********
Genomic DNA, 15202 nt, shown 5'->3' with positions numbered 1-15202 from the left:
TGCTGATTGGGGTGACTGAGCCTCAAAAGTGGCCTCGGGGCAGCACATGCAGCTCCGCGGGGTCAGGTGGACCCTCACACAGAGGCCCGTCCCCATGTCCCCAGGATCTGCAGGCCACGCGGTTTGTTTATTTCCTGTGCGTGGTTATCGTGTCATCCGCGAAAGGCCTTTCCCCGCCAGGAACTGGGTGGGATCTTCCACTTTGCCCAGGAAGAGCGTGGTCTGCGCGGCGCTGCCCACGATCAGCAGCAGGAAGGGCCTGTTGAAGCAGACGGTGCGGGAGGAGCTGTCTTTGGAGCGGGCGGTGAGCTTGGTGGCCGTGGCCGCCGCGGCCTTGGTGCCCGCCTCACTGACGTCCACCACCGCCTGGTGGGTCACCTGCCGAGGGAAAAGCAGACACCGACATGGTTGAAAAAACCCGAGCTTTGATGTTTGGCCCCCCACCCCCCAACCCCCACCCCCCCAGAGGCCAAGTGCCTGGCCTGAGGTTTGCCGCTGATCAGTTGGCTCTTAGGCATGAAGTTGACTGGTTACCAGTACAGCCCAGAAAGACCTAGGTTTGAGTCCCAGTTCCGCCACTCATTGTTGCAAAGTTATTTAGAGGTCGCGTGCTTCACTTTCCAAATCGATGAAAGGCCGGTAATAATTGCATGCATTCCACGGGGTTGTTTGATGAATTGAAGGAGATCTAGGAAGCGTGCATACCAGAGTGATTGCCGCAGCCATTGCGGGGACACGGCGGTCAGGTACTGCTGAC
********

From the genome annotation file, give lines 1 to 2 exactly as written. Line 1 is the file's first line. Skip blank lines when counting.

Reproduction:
Genomic DNA, 15202 nt, shown 5'->3' with positions numbered 1-15202 from the left:
TGCTGATTGGGGTGACTGAGCCTCAAAAGTGGCCTCGGGGCAGCACATGCAGCTCCGCGGGGTCAGGTGGACCCTCACACAGAGGCCCGTCCCCATGTCCCCAGGATCTGCAGGCCACGCGGTTTGTTTATTTCCTGTGCGTGGTTATCGTGTCATCCGCGAAAGGCCTTTCCCCGCCAGGAACTGGGTGGGATCTTCCACTTTGCCCAGGAAGAGCGTGGTCTGCGCGGCGCTGCCCACGATCAGCAGCAGGAAGGGCCTGTTGAAGCAGACGGTGCGGGAGGAGCTGTCTTTGGAGCGGGCGGTGAGCTTGGTGGCCGTGGCCGCCGCGGCCTTGGTGCCCGCCTCACTGACGTCCACCACCGCCTGGTGGGTCACCTGCCGAGGGAAAAGCAGACACCGACATGGTTGAAAAAACCCGAGCTTTGATGTTTGGCCCCCCACCCCCCAACCCCCACCCCCCCAGAGGCCAAGTGCCTGGCCTGAGGTTTGCCGCTGATCAGTTGGCTCTTAGGCATGAAGTTGACTGGTTACCAGTACAGCCCAGAAAGACCTAGGTTTGAGTCCCAGTTCCGCCACTCATTGTTGCAAAGTTATTTAGAGGTCGCGTGCTTCACTTTCCAAATCGATGAAAGGCCGGTAATAATTGCATGCATTCCACGGGGTTGTTTGATGAATTGAAGGAGATCTAGGAAGCGTGCATACCAGAGTGATTGCCGCAGCCATTGCGGGGACACGGCGGTCAGGTACTGCTGAC